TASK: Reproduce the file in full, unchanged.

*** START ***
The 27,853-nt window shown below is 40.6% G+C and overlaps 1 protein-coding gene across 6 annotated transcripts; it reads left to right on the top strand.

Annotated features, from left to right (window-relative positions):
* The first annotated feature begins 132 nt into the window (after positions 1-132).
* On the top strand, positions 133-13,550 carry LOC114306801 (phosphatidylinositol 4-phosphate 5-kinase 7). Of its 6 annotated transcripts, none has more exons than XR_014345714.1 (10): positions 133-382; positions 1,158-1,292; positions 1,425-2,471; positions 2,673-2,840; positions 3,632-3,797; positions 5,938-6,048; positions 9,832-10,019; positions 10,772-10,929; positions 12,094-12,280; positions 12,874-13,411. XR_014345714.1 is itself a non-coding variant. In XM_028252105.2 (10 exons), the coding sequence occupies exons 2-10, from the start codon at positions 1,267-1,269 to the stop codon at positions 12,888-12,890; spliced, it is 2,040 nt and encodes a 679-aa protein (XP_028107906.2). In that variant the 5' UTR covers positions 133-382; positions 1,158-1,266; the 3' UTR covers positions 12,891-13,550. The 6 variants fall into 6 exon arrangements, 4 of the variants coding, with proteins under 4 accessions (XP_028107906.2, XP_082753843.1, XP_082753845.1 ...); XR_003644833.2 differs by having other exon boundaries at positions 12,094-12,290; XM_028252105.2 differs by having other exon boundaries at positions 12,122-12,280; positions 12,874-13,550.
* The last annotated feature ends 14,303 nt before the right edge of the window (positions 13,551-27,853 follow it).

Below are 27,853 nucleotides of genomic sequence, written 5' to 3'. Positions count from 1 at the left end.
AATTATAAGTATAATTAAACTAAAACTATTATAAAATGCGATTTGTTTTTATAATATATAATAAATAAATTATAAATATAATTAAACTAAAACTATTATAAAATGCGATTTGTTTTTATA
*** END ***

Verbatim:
The 27,853-nt window shown below is 40.6% G+C and overlaps 1 protein-coding gene across 6 annotated transcripts; it reads left to right on the top strand.

Annotated features, from left to right (window-relative positions):
* The first annotated feature begins 132 nt into the window (after positions 1-132).
* On the top strand, positions 133-13,550 carry LOC114306801 (phosphatidylinositol 4-phosphate 5-kinase 7). Of its 6 annotated transcripts, none has more exons than XR_014345714.1 (10): positions 133-382; positions 1,158-1,292; positions 1,425-2,471; positions 2,673-2,840; positions 3,632-3,797; positions 5,938-6,048; positions 9,832-10,019; positions 10,772-10,929; positions 12,094-12,280; positions 12,874-13,411. XR_014345714.1 is itself a non-coding variant. In XM_028252105.2 (10 exons), the coding sequence occupies exons 2-10, from the start codon at positions 1,267-1,269 to the stop codon at positions 12,888-12,890; spliced, it is 2,040 nt and encodes a 679-aa protein (XP_028107906.2). In that variant the 5' UTR covers positions 133-382; positions 1,158-1,266; the 3' UTR covers positions 12,891-13,550. The 6 variants fall into 6 exon arrangements, 4 of the variants coding, with proteins under 4 accessions (XP_028107906.2, XP_082753843.1, XP_082753845.1 ...); XR_003644833.2 differs by having other exon boundaries at positions 12,094-12,290; XM_028252105.2 differs by having other exon boundaries at positions 12,122-12,280; positions 12,874-13,550.
* The last annotated feature ends 14,303 nt before the right edge of the window (positions 13,551-27,853 follow it).

Below are 27,853 nucleotides of genomic sequence, written 5' to 3'. Positions count from 1 at the left end.
AATTATAAGTATAATTAAACTAAAACTATTATAAAATGCGATTTGTTTTTATAATATATAATAAATAAATTATAAATATAATTAAACTAAAACTATTATAAAATGCGATTTGTTTTTATA